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The Raub Blog

The Raub Report October/November 2009 Commercial Real Estate Newsletter for San Antonio

by admin on October 1, 2009

“Forgive us our debts, as we forgive our debtors” This may be the mantra of many commercial real estate owners believing they are facing disaster of Biblical proportions because they have loans on their properties known as Collateralized Mortgage Backed Security (CMBS).  An enormous number of commercial loans were made through this Wall Street creation, fueling in large measure the property boom from 2004 to 2007.  At least, I would call $211 Billion “enormous” but these days that seem so relative. The universe of Commercial real estate debt is about $2.5 Trillion.  The Wall Street CMBS originators are pretty much “toast” so there is no mechanism to refinance these loan pools.  This is a $20 Billion a year problem for the next 5 years, then, there is a spike in maturities in 2015 of $54 Billion!

Let me try to explain the issue with an illustration.  You have a home.  Your loan matures due this coming December 31st and you still have a balance owing of $250,000.  You need to refinance the loan because you don’t have the money to payoff the balloon amount.  But there are no mortgage companies or banks anymore. So there is no one to talk to about refinancing.  Your current lender doesn’t really care about that, he just wants his money.  Ah, but the IRS rules won’t allow you to discuss this problem with your lender.  And the folks at the servicing company that take your monthly payments don’t have any authority anyway to modify your loan because it is held by 10 different investors who don’t really talk or get along.  Some are more senior and some more junior — you know unequal partners have different viewpoints.  Oh, and by the way, you lost your job and are presently a lousy credit risk. 

 This simple example tries to illustrate the problem — but now multiply this by a billion.

But wait, there’s more.  Banks are being forced to reduce their exposure to real estate by as much as fifty percent.  Consider that 115 or more banks have been closed this year, with 9 being closed the last week of October, the largest one week total.  Trillions of dollars have left the banking system – poof it’s gone.  And the regulators want banks to get real estate off their balance sheets because it is considered too risky.  This is creating a vacuum for new development.  Frankly, very little new development is likely to occur in the next two to three years.  Prices of properties are falling because investors are on the sidelines waiting for a bottom in the commercial real estate market in mid 2010. But with very little financing available from banks and the demise of the CMBS market, vulture opportunity buys may need to be mostly cash.  In summary, debt is hard to find; new development will be scarce; cash-rich investors are on the sidelines waiting.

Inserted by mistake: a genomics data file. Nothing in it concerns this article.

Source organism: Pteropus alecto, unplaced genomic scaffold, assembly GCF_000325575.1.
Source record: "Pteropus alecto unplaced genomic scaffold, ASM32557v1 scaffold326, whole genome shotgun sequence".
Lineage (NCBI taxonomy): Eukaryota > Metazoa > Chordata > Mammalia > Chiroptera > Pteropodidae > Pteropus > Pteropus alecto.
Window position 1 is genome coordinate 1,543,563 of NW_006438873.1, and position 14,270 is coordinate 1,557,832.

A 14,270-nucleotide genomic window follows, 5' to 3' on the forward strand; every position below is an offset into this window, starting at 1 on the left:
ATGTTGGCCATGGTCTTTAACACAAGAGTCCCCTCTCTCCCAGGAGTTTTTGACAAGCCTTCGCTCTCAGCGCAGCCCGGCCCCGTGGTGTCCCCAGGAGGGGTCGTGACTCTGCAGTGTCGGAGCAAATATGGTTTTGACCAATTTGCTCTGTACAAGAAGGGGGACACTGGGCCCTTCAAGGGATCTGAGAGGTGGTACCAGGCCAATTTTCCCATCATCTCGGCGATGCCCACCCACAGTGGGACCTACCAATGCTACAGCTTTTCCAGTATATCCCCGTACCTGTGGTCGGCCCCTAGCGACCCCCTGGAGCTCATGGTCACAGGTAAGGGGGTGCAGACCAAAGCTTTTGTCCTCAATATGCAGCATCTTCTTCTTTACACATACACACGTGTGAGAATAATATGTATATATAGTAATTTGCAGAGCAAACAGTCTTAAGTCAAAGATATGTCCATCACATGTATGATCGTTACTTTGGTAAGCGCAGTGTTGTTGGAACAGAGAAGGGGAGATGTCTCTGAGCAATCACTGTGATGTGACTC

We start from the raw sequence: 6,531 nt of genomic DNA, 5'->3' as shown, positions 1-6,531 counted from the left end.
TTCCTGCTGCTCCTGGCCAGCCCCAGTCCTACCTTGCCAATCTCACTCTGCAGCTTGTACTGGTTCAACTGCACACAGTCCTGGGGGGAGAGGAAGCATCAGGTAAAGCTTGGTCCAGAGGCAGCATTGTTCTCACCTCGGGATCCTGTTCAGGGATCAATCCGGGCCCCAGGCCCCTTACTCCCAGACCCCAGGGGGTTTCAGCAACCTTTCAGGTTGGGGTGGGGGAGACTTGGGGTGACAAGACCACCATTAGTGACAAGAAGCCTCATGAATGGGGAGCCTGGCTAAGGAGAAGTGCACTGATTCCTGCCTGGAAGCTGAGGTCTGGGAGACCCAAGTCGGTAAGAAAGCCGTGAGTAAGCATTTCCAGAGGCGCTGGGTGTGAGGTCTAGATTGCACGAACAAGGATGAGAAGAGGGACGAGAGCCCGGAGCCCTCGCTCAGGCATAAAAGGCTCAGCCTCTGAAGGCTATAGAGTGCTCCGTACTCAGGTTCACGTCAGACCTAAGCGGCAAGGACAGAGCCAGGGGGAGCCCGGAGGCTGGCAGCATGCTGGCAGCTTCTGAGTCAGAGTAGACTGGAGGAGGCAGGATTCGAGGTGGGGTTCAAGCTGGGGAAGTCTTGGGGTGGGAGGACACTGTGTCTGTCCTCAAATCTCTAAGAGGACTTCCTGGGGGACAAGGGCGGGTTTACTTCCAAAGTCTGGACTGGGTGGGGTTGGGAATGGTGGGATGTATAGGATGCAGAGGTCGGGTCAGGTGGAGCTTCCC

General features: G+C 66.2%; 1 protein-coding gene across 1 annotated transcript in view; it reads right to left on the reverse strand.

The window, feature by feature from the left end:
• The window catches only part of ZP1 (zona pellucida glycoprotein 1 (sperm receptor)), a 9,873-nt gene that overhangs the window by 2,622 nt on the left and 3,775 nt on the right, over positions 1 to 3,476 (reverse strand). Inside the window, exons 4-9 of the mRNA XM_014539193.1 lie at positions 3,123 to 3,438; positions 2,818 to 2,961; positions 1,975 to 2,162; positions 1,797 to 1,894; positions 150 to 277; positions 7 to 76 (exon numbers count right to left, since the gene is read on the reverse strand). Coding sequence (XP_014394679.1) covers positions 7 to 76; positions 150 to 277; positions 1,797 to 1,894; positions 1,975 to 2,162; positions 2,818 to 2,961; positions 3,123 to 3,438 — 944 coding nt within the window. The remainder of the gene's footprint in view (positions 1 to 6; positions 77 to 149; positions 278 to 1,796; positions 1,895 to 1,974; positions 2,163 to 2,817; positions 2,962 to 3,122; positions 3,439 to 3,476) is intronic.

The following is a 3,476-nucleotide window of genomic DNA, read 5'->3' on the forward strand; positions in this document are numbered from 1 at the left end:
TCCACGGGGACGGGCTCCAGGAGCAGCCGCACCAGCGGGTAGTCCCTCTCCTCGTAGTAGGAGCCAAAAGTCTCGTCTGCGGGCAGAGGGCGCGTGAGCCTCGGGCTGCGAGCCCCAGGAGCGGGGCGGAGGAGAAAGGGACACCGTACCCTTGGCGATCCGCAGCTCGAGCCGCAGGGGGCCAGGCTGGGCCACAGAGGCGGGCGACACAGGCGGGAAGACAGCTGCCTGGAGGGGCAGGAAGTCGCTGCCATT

We will not see a return to the boom days of 2006 and 2007. Those values were not realistic and real estate has cycled out of favor.  Nor will we see RTC, Jr. What we will see is a great buying opportunity. Yes, property values have fallen, but they will level off in the next 6 months. Market activity is actually starting to pick up — a little.  Since there is little new development with which to compete, buying good properties now at attractive prices will pay big dividends in three to five years.  Occupancies will increase and rent rates along with them.  The market place will find its own new stability in the New Normal and things will move on.  So, I believe, we are entering the best time in a number of years to carefully select new acquisitions.  Buying the right property at a reasonable discount now, will pay you big dividends in 3 to 5 years.

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